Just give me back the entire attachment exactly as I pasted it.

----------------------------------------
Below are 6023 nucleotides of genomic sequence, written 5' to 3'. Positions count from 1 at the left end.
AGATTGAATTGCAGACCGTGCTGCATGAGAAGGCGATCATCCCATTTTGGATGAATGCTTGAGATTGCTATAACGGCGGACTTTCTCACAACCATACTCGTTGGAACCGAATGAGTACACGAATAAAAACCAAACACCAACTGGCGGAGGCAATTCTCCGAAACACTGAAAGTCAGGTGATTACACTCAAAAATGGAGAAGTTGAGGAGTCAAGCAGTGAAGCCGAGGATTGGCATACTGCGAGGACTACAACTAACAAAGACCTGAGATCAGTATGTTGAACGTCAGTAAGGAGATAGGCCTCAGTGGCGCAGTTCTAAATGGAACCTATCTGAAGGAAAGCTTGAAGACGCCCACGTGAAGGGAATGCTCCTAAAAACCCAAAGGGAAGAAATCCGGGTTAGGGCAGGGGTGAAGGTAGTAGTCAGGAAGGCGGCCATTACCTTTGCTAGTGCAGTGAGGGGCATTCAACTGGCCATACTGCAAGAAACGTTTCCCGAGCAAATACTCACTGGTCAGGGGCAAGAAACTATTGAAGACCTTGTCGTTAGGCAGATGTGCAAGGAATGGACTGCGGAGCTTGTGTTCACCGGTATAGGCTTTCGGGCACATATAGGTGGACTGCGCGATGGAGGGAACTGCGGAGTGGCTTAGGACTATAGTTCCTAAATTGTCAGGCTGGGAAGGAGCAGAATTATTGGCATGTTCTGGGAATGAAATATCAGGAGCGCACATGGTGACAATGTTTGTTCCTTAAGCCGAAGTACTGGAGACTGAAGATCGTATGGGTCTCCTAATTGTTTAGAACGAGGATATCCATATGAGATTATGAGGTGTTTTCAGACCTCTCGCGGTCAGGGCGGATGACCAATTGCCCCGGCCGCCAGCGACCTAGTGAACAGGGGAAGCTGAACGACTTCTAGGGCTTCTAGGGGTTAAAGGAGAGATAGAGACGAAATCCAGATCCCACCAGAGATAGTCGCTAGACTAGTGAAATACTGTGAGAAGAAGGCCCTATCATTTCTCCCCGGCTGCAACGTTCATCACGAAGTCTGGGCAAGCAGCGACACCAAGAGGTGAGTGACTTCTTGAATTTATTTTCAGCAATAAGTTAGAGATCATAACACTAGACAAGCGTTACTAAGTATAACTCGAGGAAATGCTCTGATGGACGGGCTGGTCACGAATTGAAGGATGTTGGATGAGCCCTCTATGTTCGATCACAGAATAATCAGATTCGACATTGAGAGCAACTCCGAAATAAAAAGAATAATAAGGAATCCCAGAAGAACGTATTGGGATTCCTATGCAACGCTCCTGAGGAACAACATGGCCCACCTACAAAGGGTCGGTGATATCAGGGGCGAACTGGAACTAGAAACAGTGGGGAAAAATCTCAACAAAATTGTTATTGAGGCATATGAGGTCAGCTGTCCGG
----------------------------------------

Below are 6023 nucleotides of genomic sequence, written 5' to 3'. Positions count from 1 at the left end.
AGATTGAATTGCAGACCGTGCTGCATGAGAAGGCGATCATCCCATTTTGGATGAATGCTTGAGATTGCTATAACGGCGGACTTTCTCACAACCATACTCGTTGGAACCGAATGAGTACACGAATAAAAACCAAACACCAACTGGCGGAGGCAATTCTCCGAAACACTGAAAGTCAGGTGATTACACTCAAAAATGGAGAAGTTGAGGAGTCAAGCAGTGAAGCCGAGGATTGGCATACTGCGAGGACTACAACTAACAAAGACCTGAGATCAGTATGTTGAACGTCAGTAAGGAGATAGGCCTCAGTGGCGCAGTTCTAAATGGAACCTATCTGAAGGAAAGCTTGAAGACGCCCACGTGAAGGGAATGCTCCTAAAAACCCAAAGGGAAGAAATCCGGGTTAGGGCAGGGGTGAAGGTAGTAGTCAGGAAGGCGGCCATTACCTTTGCTAGTGCAGTGAGGGGCATTCAACTGGCCATACTGCAAGAAACGTTTCCCGAGCAAATACTCACTGGTCAGGGGCAAGAAACTATTGAAGACCTTGTCGTTAGGCAGATGTGCAAGGAATGGACTGCGGAGCTTGTGTTCACCGGTATAGGCTTTCGGGCACATATAGGTGGACTGCGCGATGGAGGGAACTGCGGAGTGGCTTAGGACTATAGTTCCTAAATTGTCAGGCTGGGAAGGAGCAGAATTATTGGCATGTTCTGGGAATGAAATATCAGGAGCGCACATGGTGACAATGTTTGTTCCTTAAGCCGAAGTACTGGAGACTGAAGATCGTATGGGTCTCCTAATTGTTTAGAACGAGGATATCCATATGAGATTATGAGGTGTTTTCAGACCTCTCGCGGTCAGGGCGGATGACCAATTGCCCCGGCCGCCAGCGACCTAGTGAACAGGGGAAGCTGAACGACTTCTAGGGCTTCTAGGGGTTAAAGGAGAGATAGAGACGAAATCCAGATCCCACCAGAGATAGTCGCTAGACTAGTGAAATACTGTGAGAAGAAGGCCCTATCATTTCTCCCCGGCTGCAACGTTCATCACGAAGTCTGGGCAAGCAGCGACACCAAGAGGTGAGTGACTTCTTGAATTTATTTTCAGCAATAAGTTAGAGATCATAACACTAGACAAGCGTTACTAAGTATAACTCGAGGAAATGCTCTGATGGACGGGCTGGTCACGAATTGAAGGATGTTGGATGAGCCCTCTATGTTCGATCACAGAATAATCAGATTCGACATTGAGAGCAACTCCGAAATAAAAAGAATAATAAGGAATCCCAGAAGAACGTATTGGGATTCCTATGCAACGCTCCTGAGGAACAACATGGCCCACCTACAAAGGGTCGGTGATATCAGGGGCGAACTGGAACTAGAAACAGTGGGGAAAAATCTCAACAAAATTGTTATTGAGGCATATGAGGTCAGCTGTCCGG